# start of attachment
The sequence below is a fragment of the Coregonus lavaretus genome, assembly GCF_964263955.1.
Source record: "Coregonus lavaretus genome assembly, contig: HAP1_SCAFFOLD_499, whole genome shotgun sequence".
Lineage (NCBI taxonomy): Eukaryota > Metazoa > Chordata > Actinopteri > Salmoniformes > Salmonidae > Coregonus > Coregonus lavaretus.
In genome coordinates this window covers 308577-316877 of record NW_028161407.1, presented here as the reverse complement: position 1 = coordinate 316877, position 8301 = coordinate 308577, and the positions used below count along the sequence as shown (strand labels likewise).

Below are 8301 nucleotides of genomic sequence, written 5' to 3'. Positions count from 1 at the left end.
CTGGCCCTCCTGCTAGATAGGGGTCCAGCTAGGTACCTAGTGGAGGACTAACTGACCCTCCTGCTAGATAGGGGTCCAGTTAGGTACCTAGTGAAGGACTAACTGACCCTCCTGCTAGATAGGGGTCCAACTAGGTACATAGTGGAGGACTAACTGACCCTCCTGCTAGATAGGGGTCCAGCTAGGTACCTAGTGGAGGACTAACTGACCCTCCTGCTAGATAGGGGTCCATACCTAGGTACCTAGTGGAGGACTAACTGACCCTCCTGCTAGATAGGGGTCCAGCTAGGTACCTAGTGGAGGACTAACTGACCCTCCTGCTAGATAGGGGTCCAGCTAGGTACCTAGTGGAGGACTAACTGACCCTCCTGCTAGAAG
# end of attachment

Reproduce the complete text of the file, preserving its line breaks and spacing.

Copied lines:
The sequence below is a fragment of the Coregonus lavaretus genome, assembly GCF_964263955.1.
Source record: "Coregonus lavaretus genome assembly, contig: HAP1_SCAFFOLD_499, whole genome shotgun sequence".
Lineage (NCBI taxonomy): Eukaryota > Metazoa > Chordata > Actinopteri > Salmoniformes > Salmonidae > Coregonus > Coregonus lavaretus.
In genome coordinates this window covers 308577-316877 of record NW_028161407.1, presented here as the reverse complement: position 1 = coordinate 316877, position 8301 = coordinate 308577, and the positions used below count along the sequence as shown (strand labels likewise).

Below are 8301 nucleotides of genomic sequence, written 5' to 3'. Positions count from 1 at the left end.
CTGGCCCTCCTGCTAGATAGGGGTCCAGCTAGGTACCTAGTGGAGGACTAACTGACCCTCCTGCTAGATAGGGGTCCAGTTAGGTACCTAGTGAAGGACTAACTGACCCTCCTGCTAGATAGGGGTCCAACTAGGTACATAGTGGAGGACTAACTGACCCTCCTGCTAGATAGGGGTCCAGCTAGGTACCTAGTGGAGGACTAACTGACCCTCCTGCTAGATAGGGGTCCATACCTAGGTACCTAGTGGAGGACTAACTGACCCTCCTGCTAGATAGGGGTCCAGCTAGGTACCTAGTGGAGGACTAACTGACCCTCCTGCTAGATAGGGGTCCAGCTAGGTACCTAGTGGAGGACTAACTGACCCTCCTGCTAGAAG